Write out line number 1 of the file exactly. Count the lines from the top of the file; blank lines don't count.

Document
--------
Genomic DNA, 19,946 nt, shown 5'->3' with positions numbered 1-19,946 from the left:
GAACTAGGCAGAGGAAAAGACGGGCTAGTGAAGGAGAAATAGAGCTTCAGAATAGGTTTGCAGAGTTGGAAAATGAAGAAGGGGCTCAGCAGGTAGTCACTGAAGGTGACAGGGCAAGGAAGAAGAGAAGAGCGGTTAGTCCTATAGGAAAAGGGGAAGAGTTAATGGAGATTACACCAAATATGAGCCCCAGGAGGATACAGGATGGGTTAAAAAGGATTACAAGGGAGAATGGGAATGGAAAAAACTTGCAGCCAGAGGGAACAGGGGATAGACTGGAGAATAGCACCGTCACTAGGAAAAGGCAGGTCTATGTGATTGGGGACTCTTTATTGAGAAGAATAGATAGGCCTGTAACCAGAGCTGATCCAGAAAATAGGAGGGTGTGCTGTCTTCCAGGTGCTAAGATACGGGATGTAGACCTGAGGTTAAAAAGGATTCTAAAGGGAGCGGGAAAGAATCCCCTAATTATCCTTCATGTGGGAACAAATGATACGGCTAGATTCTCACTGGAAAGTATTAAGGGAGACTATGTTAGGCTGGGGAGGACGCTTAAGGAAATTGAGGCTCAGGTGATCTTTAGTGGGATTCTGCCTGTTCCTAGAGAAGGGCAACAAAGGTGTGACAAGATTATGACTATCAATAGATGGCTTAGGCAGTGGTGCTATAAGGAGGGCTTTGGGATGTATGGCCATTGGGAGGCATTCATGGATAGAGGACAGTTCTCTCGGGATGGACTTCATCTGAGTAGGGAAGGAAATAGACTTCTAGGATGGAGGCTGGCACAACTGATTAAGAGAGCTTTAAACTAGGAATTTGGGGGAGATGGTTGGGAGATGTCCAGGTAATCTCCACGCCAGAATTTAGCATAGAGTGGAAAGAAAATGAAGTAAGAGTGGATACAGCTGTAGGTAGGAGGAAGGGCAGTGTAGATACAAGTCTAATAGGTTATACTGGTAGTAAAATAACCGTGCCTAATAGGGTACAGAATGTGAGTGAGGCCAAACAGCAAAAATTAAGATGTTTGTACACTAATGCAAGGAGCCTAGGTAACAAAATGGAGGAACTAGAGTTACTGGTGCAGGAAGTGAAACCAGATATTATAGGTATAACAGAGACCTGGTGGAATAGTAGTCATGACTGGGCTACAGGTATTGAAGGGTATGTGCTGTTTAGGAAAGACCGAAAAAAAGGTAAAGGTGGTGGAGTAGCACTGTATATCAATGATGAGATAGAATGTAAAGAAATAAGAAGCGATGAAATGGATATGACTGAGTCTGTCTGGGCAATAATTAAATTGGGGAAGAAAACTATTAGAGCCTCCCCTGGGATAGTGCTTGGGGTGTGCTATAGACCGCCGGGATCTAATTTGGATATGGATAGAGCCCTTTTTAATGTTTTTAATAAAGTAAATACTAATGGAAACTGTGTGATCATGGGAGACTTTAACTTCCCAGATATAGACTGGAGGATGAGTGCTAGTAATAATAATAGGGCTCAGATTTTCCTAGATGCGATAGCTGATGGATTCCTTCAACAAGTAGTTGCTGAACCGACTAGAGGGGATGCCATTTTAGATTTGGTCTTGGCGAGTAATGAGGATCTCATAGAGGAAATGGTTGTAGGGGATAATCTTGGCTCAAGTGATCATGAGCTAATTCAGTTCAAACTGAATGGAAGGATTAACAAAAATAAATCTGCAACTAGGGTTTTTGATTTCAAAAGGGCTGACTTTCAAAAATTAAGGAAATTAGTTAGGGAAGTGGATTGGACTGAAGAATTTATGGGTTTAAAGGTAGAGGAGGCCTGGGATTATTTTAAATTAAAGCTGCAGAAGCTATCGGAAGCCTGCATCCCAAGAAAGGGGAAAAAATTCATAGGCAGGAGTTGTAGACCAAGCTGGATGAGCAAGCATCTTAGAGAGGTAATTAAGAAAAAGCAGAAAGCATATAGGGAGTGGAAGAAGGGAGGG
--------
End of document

Genomic DNA, 19,946 nt, shown 5'->3' with positions numbered 1-19,946 from the left: